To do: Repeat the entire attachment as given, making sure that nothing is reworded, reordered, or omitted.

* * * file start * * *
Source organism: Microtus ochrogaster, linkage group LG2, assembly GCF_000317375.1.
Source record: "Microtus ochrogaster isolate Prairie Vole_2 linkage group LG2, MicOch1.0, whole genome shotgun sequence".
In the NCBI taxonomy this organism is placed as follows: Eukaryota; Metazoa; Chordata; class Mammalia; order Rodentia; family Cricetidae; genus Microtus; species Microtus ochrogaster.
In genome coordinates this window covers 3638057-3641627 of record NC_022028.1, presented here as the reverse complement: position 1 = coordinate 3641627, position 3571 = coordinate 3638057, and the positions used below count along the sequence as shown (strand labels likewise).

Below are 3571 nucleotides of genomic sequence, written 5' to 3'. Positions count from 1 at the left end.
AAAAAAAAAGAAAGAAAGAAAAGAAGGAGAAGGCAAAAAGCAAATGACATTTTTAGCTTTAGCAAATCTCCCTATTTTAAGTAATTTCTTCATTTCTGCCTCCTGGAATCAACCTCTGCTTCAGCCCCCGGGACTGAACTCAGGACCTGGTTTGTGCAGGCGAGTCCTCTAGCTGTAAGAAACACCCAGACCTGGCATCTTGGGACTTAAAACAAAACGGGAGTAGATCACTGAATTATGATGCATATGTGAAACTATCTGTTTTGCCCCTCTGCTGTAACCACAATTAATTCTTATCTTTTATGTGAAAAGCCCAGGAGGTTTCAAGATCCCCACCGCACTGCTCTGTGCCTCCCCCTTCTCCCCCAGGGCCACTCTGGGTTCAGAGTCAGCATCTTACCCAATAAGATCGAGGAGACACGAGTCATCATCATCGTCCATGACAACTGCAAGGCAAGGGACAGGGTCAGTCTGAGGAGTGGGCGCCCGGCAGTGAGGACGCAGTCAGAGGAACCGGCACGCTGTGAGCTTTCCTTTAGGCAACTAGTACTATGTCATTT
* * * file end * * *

Source organism: Microtus ochrogaster, linkage group LG2, assembly GCF_000317375.1.
Source record: "Microtus ochrogaster isolate Prairie Vole_2 linkage group LG2, MicOch1.0, whole genome shotgun sequence".
In the NCBI taxonomy this organism is placed as follows: Eukaryota; Metazoa; Chordata; class Mammalia; order Rodentia; family Cricetidae; genus Microtus; species Microtus ochrogaster.
In genome coordinates this window covers 3638057-3641627 of record NC_022028.1, presented here as the reverse complement: position 1 = coordinate 3641627, position 3571 = coordinate 3638057, and the positions used below count along the sequence as shown (strand labels likewise).

Below are 3571 nucleotides of genomic sequence, written 5' to 3'. Positions count from 1 at the left end.
AAAAAAAAAGAAAGAAAGAAAAGAAGGAGAAGGCAAAAAGCAAATGACATTTTTAGCTTTAGCAAATCTCCCTATTTTAAGTAATTTCTTCATTTCTGCCTCCTGGAATCAACCTCTGCTTCAGCCCCCGGGACTGAACTCAGGACCTGGTTTGTGCAGGCGAGTCCTCTAGCTGTAAGAAACACCCAGACCTGGCATCTTGGGACTTAAAACAAAACGGGAGTAGATCACTGAATTATGATGCATATGTGAAACTATCTGTTTTGCCCCTCTGCTGTAACCACAATTAATTCTTATCTTTTATGTGAAAAGCCCAGGAGGTTTCAAGATCCCCACCGCACTGCTCTGTGCCTCCCCCTTCTCCCCCAGGGCCACTCTGGGTTCAGAGTCAGCATCTTACCCAATAAGATCGAGGAGACACGAGTCATCATCATCGTCCATGACAACTGCAAGGCAAGGGACAGGGTCAGTCTGAGGAGTGGGCGCCCGGCAGTGAGGACGCAGTCAGAGGAACCGGCACGCTGTGAGCTTTCCTTTAGGCAACTAGTACTATGTCATTT